Civil War Book Review: Invaders in Our Town: The Battle of Gettysburg Through the Eyes of Some Who Lived It

by James Durney on March 18, 2013 · 0 comments

Invaders in Our Town: The Battle of Gettysburg Through the Eyes of Some Who Lived It

InvadersInOutTownGettysburgFaber Civil War Book Review: <i>Invaders in Our Town: The Battle of Gettysburg Through the Eyes of Some Who Lived It</i>Author James M. Faber

Paperback 548 pages

Color illustration and Maps

Available from www.invadersinourtown.com  for $22.95

Readers of history can forget that people make history.  Each event has tens, hundreds, thousands or millions of people with hopes and dreams interacting.

Historical fiction reminds us of this fact.  Good historical fiction involves real people caught up in a central event.  The author builds a persona for them that is consistent with the times and our knowledge of the role they played.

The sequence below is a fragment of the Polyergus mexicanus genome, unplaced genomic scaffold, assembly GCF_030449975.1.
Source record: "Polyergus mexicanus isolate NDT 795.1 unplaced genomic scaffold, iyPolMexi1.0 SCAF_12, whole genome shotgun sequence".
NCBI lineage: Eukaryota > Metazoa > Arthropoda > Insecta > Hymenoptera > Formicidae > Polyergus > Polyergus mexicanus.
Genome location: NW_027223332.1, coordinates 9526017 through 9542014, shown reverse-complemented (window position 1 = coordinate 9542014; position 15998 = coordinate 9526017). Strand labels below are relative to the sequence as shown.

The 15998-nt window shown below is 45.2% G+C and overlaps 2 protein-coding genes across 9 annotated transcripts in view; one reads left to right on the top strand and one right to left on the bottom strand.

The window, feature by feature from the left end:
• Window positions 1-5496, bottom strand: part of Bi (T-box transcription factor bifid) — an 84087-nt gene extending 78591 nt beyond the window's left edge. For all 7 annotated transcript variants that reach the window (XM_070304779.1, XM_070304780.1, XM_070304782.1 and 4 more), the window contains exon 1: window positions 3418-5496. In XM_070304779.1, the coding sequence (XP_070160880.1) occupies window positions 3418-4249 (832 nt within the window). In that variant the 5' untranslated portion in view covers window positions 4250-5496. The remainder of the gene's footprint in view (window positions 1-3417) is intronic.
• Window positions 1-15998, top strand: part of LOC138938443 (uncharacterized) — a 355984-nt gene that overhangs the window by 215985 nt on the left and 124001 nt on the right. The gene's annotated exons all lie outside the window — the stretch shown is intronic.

In doing so, they put a personality to go with the picture.

James M. Faber looks at the Battle of Gettysburg not as history but a current event seen by a selected group of residents.

This is a very personal story told as it plays out over July 1 to 3, 1863.

He gives us a unique look at the battle.

We stand alongside the road giving biscuits and water to Union soldiers marching through town to confront the Rebels West of town.  Only to cower in our cellars watching them retreat a few hours later.

We care for wounded men in our homes, even as the Rebels conduct a house-to-house search for “Yankees”.

The invasion forces us to choose staying to protect what we have or flee to safety.

What motivates John L. Burns and what happens to him provides information beyond what we find in a battle history.

The author works with a number of families to create a cohesive story of the civilians at Gettysburg.

He is careful to work with the historical record avoiding any flights of fantasy.

The result is an interesting read that fills some blank space in our picture of Gettysburg.


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